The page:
Do depression and loneliness affect fertility intentions and their realisation? Evidence from Norway and Sweden
Depression and loneliness are widespread problems in modern European and North American societies. Although there are several reasons to expect mental health to affect fertility, the topic is so far underexplored. This study examines how depression and loneliness are associated with three fertility outcomes: the propensity to report a positive short-term fertility intention, the propensity to realize a positive fertility intention, and the propensity to abandon rather than postpone a positive fertility intention. The study uses data from the Norwegian and Swedish Generations and Gender Surveys from 2007/2008 and 2012/2013, together with their follow-ups based on population registers. Results show that depression is negatively associated with the propensity to report a positive fertility intention among Norwegian women. Among Swedish women, both depression and loneliness are negatively associated with the propensity to realize a positive fertility intention. Among Swedish men, depression is associated with an elevated propensity to abandon, rather than postpone, a positive fertility intention. To our knowledge, this study is the first to show how depression and loneliness relate to fertility intentions and their realization. The study contributes to the understanding of both the determinants of fertility and the consequences of two common mental health issues.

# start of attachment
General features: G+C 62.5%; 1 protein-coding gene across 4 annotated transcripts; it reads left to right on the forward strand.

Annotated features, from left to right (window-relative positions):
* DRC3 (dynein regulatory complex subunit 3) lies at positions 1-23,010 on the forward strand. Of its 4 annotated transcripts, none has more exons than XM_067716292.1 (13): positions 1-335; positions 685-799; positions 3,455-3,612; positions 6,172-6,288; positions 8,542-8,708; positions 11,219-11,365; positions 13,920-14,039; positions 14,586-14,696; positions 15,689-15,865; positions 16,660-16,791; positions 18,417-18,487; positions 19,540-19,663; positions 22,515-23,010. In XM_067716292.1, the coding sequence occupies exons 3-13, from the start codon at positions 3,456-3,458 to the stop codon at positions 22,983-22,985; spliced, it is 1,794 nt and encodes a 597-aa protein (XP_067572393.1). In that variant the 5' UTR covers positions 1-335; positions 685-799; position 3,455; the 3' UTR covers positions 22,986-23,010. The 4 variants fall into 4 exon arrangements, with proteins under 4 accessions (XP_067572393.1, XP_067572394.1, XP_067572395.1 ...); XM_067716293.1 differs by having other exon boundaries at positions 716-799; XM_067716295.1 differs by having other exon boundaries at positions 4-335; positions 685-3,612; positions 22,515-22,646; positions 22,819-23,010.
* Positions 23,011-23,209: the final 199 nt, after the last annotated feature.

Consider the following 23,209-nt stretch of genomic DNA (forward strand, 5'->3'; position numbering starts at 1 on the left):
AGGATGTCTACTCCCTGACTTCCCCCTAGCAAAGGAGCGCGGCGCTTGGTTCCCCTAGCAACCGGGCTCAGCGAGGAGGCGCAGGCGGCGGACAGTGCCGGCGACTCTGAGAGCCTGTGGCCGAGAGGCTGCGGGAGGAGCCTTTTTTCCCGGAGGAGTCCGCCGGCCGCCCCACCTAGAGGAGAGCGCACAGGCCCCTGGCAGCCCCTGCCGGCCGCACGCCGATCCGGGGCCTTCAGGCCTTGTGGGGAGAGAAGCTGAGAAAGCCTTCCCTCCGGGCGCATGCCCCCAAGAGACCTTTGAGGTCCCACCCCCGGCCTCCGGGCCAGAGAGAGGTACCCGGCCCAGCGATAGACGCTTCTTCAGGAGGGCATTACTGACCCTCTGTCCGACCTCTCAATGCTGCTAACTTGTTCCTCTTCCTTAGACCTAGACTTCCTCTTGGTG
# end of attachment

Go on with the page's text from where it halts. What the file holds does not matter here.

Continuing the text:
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Original titleDo depression and loneliness affect fertility intentions and their realisation? Evidence from Norway and Sweden